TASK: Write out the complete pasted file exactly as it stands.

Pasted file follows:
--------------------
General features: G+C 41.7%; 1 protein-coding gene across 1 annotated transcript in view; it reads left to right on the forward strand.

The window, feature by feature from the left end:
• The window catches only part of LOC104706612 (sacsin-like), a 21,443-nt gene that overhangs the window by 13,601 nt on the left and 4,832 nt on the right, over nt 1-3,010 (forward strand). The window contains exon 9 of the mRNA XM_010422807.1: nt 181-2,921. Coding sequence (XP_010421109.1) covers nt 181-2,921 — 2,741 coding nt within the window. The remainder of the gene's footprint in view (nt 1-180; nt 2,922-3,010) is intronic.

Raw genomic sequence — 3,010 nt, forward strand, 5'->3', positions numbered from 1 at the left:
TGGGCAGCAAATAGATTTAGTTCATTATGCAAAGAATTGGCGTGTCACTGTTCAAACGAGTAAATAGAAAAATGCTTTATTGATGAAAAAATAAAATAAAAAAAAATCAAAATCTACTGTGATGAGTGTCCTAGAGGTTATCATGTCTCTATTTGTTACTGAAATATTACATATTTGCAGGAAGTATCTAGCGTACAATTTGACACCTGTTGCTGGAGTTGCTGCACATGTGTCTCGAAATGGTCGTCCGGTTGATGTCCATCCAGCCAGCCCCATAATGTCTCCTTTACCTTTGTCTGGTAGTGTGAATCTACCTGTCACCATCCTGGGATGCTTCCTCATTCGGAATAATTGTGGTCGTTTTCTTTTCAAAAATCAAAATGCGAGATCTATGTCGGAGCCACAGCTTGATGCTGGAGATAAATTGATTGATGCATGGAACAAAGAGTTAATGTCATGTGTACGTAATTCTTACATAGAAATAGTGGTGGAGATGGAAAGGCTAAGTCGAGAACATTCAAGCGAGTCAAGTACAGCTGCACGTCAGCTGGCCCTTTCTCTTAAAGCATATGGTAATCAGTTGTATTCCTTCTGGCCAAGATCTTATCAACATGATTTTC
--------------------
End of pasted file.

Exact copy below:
General features: G+C 41.7%; 1 protein-coding gene across 1 annotated transcript in view; it reads left to right on the forward strand.

The window, feature by feature from the left end:
• The window catches only part of LOC104706612 (sacsin-like), a 21,443-nt gene that overhangs the window by 13,601 nt on the left and 4,832 nt on the right, over nt 1-3,010 (forward strand). The window contains exon 9 of the mRNA XM_010422807.1: nt 181-2,921. Coding sequence (XP_010421109.1) covers nt 181-2,921 — 2,741 coding nt within the window. The remainder of the gene's footprint in view (nt 1-180; nt 2,922-3,010) is intronic.

Raw genomic sequence — 3,010 nt, forward strand, 5'->3', positions numbered from 1 at the left:
TGGGCAGCAAATAGATTTAGTTCATTATGCAAAGAATTGGCGTGTCACTGTTCAAACGAGTAAATAGAAAAATGCTTTATTGATGAAAAAATAAAATAAAAAAAAATCAAAATCTACTGTGATGAGTGTCCTAGAGGTTATCATGTCTCTATTTGTTACTGAAATATTACATATTTGCAGGAAGTATCTAGCGTACAATTTGACACCTGTTGCTGGAGTTGCTGCACATGTGTCTCGAAATGGTCGTCCGGTTGATGTCCATCCAGCCAGCCCCATAATGTCTCCTTTACCTTTGTCTGGTAGTGTGAATCTACCTGTCACCATCCTGGGATGCTTCCTCATTCGGAATAATTGTGGTCGTTTTCTTTTCAAAAATCAAAATGCGAGATCTATGTCGGAGCCACAGCTTGATGCTGGAGATAAATTGATTGATGCATGGAACAAAGAGTTAATGTCATGTGTACGTAATTCTTACATAGAAATAGTGGTGGAGATGGAAAGGCTAAGTCGAGAACATTCAAGCGAGTCAAGTACAGCTGCACGTCAGCTGGCCCTTTCTCTTAAAGCATATGGTAATCAGTTGTATTCCTTCTGGCCAAGATCTTATCAACATGATTTTC